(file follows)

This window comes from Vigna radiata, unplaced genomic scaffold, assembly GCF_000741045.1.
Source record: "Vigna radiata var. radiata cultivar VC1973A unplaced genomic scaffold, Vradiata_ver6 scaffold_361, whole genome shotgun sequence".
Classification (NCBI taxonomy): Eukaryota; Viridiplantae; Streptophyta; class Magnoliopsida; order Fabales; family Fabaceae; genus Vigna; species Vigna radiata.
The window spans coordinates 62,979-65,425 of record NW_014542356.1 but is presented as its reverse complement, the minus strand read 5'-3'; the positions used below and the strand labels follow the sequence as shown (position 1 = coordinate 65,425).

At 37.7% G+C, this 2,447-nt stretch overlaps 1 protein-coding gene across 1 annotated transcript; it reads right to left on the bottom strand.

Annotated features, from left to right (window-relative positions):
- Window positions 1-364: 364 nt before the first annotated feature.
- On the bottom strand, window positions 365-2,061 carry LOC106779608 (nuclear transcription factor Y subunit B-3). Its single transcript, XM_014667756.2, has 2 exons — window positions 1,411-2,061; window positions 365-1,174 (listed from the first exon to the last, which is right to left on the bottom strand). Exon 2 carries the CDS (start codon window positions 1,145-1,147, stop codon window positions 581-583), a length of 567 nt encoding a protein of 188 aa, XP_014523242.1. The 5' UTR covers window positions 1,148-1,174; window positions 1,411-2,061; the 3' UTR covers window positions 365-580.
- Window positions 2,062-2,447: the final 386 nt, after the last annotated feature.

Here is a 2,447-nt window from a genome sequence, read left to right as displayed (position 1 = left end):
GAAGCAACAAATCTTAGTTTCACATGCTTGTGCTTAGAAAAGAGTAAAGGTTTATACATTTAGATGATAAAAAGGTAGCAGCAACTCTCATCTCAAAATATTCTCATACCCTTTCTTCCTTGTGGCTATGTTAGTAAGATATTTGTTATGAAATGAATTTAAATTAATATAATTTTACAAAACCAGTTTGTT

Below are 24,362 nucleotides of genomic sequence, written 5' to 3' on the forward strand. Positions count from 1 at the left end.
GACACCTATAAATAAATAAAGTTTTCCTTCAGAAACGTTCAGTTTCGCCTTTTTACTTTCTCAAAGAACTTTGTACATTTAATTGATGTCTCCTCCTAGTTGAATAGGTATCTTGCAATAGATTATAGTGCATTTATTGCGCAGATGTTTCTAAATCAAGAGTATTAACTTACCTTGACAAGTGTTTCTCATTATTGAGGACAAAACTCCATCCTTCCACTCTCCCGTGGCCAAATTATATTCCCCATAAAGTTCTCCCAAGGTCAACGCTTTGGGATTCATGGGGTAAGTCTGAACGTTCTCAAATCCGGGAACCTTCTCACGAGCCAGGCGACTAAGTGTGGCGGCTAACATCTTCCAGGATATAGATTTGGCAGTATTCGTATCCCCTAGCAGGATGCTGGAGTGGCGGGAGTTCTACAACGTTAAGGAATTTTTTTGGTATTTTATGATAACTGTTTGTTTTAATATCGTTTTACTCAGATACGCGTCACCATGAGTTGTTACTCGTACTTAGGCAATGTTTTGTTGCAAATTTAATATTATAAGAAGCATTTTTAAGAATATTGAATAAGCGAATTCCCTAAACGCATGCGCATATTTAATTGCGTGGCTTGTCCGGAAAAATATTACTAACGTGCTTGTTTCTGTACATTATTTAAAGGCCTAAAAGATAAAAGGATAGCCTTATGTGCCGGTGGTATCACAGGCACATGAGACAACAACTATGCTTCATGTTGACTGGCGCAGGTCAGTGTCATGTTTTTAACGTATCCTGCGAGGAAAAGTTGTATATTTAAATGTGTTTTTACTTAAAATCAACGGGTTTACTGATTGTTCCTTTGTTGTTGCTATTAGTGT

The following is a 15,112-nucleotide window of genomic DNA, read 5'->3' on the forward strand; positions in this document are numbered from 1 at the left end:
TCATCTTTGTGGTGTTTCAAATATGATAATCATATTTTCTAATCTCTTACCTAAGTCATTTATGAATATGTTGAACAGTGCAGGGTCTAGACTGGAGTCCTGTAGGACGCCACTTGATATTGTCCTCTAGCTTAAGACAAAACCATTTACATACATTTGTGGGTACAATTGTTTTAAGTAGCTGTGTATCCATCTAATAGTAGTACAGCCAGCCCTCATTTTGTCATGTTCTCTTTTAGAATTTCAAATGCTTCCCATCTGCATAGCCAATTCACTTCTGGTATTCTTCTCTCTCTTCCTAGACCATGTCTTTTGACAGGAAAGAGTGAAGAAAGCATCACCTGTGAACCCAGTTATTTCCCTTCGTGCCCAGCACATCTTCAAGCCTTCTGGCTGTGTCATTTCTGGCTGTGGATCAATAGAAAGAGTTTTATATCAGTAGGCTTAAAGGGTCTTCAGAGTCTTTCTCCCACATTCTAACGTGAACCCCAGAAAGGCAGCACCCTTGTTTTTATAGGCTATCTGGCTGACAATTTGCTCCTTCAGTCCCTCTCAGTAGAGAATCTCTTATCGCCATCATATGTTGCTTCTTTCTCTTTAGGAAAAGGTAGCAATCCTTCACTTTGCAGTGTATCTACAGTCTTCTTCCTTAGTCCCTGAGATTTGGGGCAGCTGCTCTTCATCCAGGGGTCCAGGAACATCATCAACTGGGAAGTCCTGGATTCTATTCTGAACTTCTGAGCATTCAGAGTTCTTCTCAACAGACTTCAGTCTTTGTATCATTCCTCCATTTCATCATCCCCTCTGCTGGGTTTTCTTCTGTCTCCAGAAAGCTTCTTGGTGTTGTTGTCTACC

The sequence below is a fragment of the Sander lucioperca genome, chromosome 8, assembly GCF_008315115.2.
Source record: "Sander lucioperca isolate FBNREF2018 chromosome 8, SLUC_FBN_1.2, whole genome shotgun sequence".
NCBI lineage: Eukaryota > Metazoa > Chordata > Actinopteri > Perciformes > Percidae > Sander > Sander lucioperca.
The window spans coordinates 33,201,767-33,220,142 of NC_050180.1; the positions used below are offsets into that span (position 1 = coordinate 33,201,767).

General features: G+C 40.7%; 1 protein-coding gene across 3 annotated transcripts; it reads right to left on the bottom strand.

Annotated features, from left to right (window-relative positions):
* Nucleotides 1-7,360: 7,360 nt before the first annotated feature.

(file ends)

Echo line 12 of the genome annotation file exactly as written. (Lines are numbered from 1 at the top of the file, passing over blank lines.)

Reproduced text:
Below are 24,362 nucleotides of genomic sequence, written 5' to 3' on the forward strand. Positions count from 1 at the left end.